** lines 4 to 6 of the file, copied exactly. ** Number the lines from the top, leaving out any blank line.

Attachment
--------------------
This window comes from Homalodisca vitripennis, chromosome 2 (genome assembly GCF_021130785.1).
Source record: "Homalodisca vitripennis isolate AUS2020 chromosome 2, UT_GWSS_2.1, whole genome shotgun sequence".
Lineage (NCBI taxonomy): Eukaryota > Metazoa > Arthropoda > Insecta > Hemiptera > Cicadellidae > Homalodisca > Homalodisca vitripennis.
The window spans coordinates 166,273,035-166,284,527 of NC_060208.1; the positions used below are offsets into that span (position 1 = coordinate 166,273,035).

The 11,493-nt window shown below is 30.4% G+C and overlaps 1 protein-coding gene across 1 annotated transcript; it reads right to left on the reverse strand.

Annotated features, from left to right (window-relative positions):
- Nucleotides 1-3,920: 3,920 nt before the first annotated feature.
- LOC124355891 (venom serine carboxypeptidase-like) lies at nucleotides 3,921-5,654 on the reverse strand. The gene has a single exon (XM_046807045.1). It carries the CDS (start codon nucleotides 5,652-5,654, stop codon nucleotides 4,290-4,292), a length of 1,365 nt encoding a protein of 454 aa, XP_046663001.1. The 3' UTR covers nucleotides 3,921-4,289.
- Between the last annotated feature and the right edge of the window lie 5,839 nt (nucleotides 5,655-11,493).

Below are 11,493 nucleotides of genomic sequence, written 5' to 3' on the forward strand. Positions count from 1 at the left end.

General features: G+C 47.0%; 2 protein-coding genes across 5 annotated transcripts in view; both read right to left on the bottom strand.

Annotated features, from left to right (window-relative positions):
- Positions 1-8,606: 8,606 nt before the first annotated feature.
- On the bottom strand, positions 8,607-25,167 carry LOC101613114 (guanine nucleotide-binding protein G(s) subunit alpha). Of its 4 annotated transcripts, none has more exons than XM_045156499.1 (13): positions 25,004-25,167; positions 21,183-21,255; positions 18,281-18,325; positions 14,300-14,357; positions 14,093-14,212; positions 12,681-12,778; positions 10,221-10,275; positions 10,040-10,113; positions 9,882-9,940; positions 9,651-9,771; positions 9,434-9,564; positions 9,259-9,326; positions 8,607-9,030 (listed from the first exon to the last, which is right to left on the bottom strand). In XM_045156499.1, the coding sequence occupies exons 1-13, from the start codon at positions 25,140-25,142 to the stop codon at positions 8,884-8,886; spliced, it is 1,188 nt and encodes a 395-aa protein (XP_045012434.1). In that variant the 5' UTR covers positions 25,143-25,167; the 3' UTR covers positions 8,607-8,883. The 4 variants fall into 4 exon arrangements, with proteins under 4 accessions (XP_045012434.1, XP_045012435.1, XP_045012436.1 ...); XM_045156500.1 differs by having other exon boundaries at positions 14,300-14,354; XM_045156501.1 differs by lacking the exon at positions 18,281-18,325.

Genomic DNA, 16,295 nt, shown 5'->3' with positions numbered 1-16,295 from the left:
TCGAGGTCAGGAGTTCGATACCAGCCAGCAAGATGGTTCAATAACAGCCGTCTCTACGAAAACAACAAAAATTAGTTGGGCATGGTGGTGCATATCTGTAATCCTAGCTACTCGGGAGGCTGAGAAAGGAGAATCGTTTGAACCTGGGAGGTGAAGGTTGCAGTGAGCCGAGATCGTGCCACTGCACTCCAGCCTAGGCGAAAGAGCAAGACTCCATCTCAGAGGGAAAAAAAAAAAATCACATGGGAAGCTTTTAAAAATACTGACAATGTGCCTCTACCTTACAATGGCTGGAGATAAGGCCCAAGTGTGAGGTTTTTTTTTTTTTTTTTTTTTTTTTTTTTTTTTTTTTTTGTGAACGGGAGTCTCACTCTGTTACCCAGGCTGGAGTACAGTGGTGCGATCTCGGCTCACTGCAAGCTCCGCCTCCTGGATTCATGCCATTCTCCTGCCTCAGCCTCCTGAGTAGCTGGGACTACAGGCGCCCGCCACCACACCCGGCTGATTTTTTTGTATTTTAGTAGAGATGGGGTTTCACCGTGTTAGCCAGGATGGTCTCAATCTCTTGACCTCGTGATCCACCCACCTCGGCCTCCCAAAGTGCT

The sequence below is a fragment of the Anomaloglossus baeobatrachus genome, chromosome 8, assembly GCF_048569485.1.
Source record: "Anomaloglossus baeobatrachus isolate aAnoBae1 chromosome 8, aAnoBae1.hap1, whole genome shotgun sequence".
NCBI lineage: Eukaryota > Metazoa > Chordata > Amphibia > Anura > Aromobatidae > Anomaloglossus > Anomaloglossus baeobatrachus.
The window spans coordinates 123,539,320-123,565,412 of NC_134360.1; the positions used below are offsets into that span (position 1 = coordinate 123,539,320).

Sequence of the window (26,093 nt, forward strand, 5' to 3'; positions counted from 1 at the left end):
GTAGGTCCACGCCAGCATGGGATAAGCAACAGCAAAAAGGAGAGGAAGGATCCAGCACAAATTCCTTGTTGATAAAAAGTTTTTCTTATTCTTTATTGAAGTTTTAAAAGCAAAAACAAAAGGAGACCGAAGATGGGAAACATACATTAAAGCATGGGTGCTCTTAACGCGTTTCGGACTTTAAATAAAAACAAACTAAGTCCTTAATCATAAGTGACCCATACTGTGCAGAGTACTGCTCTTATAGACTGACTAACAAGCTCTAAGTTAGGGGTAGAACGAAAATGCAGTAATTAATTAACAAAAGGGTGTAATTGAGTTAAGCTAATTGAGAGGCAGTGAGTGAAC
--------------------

The window spans coordinates 166,273,035-166,284,527 of NC_060208.1; the positions used below are offsets into that span (position 1 = coordinate 166,273,035).

The 11,493-nt window shown below is 30.4% G+C and overlaps 1 protein-coding gene across 1 annotated transcript; it reads right to left on the reverse strand.

Annotated features, from left to right (window-relative positions):